But Christians at the church unleashed their fury at authorities they often accuse of failing to protect them. Soon after the explosion, angry Christians clashed with police, chanting, “With our blood and soul, we redeem the cross,” witnesses said. Some broke in to the mosque across the street, throwing books into the street and sparking stone- and bottle-throwing clashes with Muslims, an AP photographer at the scene said.
Police fired tear gas to break up the clashes. But in the afternoon, new violence erupted in a street between the church and the affiliated Saints Hospital. Some of the young protesters waved kitchen knives. One, his chest bared and a large tattoo of a cross on his arm, was carried into the hospital with several injuries from rubber bullets. “Now it’s between Christians and the government, not between Muslims and Christians,” shouted one Christian woman at the hospital.
In a reflection of the deepening mistrust between Egypt’s communities, many in the crowd believed police would not fully investigate the bombing, reflecting Christians’ suspicions that authorities often overlook attacks on their community.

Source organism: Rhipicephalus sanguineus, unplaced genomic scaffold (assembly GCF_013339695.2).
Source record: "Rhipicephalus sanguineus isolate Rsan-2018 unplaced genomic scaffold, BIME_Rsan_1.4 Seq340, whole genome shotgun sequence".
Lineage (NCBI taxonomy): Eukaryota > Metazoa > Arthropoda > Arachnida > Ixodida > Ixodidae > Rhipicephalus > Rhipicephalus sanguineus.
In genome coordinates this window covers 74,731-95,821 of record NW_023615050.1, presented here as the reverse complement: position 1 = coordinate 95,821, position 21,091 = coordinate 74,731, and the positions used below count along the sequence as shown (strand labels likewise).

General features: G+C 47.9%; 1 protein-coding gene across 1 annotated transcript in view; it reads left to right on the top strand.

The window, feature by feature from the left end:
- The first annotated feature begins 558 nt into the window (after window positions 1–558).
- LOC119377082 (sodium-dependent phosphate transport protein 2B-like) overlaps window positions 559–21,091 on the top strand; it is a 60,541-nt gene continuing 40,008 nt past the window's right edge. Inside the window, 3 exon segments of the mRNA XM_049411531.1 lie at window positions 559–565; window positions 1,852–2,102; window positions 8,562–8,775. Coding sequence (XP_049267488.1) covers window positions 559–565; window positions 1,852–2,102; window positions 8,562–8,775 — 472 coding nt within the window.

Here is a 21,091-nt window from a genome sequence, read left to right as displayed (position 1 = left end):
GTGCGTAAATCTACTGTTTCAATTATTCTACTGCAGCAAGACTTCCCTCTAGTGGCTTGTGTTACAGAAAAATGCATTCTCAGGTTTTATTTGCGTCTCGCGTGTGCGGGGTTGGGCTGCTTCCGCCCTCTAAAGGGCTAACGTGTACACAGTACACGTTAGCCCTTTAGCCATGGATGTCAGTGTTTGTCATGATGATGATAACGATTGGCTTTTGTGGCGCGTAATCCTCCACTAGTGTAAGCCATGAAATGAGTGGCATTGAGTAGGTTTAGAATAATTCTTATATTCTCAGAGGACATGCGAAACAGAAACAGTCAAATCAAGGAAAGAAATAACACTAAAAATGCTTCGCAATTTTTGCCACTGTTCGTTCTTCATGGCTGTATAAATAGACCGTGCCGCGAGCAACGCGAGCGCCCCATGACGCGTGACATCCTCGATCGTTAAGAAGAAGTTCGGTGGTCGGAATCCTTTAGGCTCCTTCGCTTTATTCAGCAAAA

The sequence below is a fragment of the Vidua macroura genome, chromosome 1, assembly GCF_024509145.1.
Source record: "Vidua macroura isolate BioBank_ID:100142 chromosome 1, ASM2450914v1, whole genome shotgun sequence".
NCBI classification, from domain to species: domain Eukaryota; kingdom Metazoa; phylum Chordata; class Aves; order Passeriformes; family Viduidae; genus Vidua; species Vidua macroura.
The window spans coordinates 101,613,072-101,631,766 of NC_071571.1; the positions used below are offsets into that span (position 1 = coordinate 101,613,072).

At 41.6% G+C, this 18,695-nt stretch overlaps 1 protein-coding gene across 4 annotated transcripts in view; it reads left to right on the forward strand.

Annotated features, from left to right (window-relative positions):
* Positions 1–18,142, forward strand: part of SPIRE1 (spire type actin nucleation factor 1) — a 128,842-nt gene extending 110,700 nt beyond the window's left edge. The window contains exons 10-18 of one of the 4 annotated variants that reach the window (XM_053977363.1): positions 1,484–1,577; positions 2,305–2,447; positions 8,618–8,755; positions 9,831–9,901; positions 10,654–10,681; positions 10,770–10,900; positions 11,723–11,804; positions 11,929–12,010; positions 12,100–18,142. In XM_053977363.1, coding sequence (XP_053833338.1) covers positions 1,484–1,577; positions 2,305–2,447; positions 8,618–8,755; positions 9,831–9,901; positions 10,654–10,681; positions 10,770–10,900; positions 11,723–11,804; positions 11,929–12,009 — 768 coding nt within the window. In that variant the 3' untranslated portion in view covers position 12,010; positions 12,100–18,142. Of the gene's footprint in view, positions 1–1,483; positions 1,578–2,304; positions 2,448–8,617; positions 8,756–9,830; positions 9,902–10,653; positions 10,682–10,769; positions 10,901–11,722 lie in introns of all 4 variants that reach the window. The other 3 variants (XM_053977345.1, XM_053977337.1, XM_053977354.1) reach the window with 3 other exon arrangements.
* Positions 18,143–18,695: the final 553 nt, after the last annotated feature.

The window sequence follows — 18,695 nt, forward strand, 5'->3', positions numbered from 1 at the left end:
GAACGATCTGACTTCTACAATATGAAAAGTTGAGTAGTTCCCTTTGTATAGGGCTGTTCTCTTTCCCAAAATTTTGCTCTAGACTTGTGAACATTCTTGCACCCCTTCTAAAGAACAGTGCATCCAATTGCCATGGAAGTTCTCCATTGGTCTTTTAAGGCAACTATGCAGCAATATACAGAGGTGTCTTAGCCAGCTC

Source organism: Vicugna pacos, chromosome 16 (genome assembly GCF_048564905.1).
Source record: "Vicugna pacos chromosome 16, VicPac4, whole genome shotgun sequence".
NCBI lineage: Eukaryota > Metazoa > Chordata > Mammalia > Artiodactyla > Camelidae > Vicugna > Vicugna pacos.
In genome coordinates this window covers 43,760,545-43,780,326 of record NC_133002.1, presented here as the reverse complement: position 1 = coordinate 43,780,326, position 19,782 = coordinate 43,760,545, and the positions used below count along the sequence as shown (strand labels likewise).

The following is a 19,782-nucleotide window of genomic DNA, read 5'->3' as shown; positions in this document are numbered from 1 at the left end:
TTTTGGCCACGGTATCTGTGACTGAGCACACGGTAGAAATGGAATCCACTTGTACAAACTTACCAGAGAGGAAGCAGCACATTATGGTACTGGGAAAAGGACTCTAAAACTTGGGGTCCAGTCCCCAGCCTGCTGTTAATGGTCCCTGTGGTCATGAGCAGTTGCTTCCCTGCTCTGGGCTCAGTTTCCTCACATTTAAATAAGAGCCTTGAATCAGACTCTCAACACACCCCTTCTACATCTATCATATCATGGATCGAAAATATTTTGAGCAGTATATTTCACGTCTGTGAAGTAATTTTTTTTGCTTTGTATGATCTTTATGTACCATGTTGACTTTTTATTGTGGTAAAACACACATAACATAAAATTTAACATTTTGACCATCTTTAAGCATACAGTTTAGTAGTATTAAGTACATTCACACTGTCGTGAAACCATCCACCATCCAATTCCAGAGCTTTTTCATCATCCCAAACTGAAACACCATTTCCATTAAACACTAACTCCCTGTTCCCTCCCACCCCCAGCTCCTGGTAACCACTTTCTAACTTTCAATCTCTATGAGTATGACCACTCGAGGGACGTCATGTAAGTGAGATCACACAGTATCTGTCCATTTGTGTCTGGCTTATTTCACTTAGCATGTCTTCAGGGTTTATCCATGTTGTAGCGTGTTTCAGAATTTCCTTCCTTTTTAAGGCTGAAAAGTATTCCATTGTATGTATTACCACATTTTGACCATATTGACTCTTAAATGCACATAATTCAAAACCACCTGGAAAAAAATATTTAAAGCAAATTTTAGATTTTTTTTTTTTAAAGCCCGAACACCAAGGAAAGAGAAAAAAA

Archbishop Arweis, the top Coptic cleric in Alexandria, said police want to blame a suicide bomber instead of a car bomb so they can write it off as a lone attacker. He denounced what he called a lack of protection. “There were only three soldiers and an officer in front of the church. Why did they have so little security at such a sensitive time when there’s so many threats coming from al-Qaida?” he said, speaking to the AP.
Christians, mainly Orthodox Copts, are believed to make up about 10 percent of Egypt’s mainly Muslim population of nearly 80 million people, and they have grown increasingly vocal in complaints about discrimination. In November, hundreds of Christians rioted in the capital, Cairo, smashing cars and windows after police violently stopped the construction of a church. The rare outbreak of Christian unrest in the capital left one person dead.
Alexandria governor Adel Labib immediately blamed al-Qaida, pointing to recent threats by the terror group to attack Christians in Egypt.